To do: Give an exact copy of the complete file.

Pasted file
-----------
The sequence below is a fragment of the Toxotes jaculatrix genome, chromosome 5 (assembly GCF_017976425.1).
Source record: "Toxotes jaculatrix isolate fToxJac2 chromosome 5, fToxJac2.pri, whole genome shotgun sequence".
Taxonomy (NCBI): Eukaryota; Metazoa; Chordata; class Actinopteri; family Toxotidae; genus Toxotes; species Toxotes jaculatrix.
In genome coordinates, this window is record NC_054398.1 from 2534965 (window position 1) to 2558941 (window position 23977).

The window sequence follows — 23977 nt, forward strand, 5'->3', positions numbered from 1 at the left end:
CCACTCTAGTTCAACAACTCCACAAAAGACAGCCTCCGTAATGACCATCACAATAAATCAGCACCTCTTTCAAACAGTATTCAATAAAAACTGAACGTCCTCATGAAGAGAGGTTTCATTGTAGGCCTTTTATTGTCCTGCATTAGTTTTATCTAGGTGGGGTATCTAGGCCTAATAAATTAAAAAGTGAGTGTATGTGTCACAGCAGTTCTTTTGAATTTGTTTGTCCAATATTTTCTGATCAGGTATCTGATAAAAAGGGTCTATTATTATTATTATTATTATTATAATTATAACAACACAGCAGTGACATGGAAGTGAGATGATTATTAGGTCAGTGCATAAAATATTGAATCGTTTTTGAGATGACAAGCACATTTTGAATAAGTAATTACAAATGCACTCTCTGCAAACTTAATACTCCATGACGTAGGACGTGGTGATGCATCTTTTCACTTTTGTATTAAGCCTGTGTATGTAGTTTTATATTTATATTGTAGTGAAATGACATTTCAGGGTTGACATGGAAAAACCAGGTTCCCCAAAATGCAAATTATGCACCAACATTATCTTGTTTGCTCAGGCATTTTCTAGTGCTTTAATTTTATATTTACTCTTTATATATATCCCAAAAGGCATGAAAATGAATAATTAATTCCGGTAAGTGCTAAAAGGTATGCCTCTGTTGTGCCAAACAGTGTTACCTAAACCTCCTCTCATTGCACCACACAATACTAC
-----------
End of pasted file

The sequence below is a fragment of the Toxotes jaculatrix genome, chromosome 5 (assembly GCF_017976425.1).
Source record: "Toxotes jaculatrix isolate fToxJac2 chromosome 5, fToxJac2.pri, whole genome shotgun sequence".
Taxonomy (NCBI): Eukaryota; Metazoa; Chordata; class Actinopteri; family Toxotidae; genus Toxotes; species Toxotes jaculatrix.
In genome coordinates, this window is record NC_054398.1 from 2534965 (window position 1) to 2558941 (window position 23977).

The window sequence follows — 23977 nt, forward strand, 5'->3', positions numbered from 1 at the left end:
CCACTCTAGTTCAACAACTCCACAAAAGACAGCCTCCGTAATGACCATCACAATAAATCAGCACCTCTTTCAAACAGTATTCAATAAAAACTGAACGTCCTCATGAAGAGAGGTTTCATTGTAGGCCTTTTATTGTCCTGCATTAGTTTTATCTAGGTGGGGTATCTAGGCCTAATAAATTAAAAAGTGAGTGTATGTGTCACAGCAGTTCTTTTGAATTTGTTTGTCCAATATTTTCTGATCAGGTATCTGATAAAAAGGGTCTATTATTATTATTATTATTATTATAATTATAACAACACAGCAGTGACATGGAAGTGAGATGATTATTAGGTCAGTGCATAAAATATTGAATCGTTTTTGAGATGACAAGCACATTTTGAATAAGTAATTACAAATGCACTCTCTGCAAACTTAATACTCCATGACGTAGGACGTGGTGATGCATCTTTTCACTTTTGTATTAAGCCTGTGTATGTAGTTTTATATTTATATTGTAGTGAAATGACATTTCAGGGTTGACATGGAAAAACCAGGTTCCCCAAAATGCAAATTATGCACCAACATTATCTTGTTTGCTCAGGCATTTTCTAGTGCTTTAATTTTATATTTACTCTTTATATATATCCCAAAAGGCATGAAAATGAATAATTAATTCCGGTAAGTGCTAAAAGGTATGCCTCTGTTGTGCCAAACAGTGTTACCTAAACCTCCTCTCATTGCACCACACAATACTAC